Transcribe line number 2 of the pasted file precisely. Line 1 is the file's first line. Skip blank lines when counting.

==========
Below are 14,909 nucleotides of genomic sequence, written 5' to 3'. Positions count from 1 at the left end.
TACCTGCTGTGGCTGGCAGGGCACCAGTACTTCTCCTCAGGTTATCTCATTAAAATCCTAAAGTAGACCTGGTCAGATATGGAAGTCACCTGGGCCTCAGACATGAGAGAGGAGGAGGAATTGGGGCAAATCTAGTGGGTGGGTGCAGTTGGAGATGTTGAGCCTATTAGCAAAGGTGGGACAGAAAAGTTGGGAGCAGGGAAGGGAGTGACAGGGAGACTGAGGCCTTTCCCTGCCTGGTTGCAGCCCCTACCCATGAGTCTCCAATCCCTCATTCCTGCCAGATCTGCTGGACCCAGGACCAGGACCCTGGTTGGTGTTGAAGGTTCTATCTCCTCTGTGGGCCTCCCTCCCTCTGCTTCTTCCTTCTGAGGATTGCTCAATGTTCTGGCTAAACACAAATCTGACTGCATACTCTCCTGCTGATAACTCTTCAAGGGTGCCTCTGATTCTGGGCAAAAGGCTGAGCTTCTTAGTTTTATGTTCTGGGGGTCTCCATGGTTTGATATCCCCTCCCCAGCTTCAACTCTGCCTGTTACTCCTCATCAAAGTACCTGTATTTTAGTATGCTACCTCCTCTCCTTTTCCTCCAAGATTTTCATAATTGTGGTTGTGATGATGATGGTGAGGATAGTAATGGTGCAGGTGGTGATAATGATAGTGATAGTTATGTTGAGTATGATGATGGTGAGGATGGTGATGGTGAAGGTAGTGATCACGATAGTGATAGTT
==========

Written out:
TACCTGCTGTGGCTGGCAGGGCACCAGTACTTCTCCTCAGGTTATCTCATTAAAATCCTAAAGTAGACCTGGTCAGATATGGAAGTCACCTGGGCCTCAGACATGAGAGAGGAGGAGGAATTGGGGCAAATCTAGTGGGTGGGTGCAGTTGGAGATGTTGAGCCTATTAGCAAAGGTGGGACAGAAAAGTTGGGAGCAGGGAAGGGAGTGACAGGGAGACTGAGGCCTTTCCCTGCCTGGTTGCAGCCCCTACCCATGAGTCTCCAATCCCTCATTCCTGCCAGATCTGCTGGACCCAGGACCAGGACCCTGGTTGGTGTTGAAGGTTCTATCTCCTCTGTGGGCCTCCCTCCCTCTGCTTCTTCCTTCTGAGGATTGCTCAATGTTCTGGCTAAACACAAATCTGACTGCATACTCTCCTGCTGATAACTCTTCAAGGGTGCCTCTGATTCTGGGCAAAAGGCTGAGCTTCTTAGTTTTATGTTCTGGGGGTCTCCATGGTTTGATATCCCCTCCCCAGCTTCAACTCTGCCTGTTACTCCTCATCAAAGTACCTGTATTTTAGTATGCTACCTCCTCTCCTTTTCCTCCAAGATTTTCATAATTGTGGTTGTGATGATGATGGTGAGGATAGTAATGGTGCAGGTGGTGATAATGATAGTGATAGTTATGTTGAGTATGATGATGGTGAGGATGGTGATGGTGAAGGTAGTGATCACGATAGTGATAGTT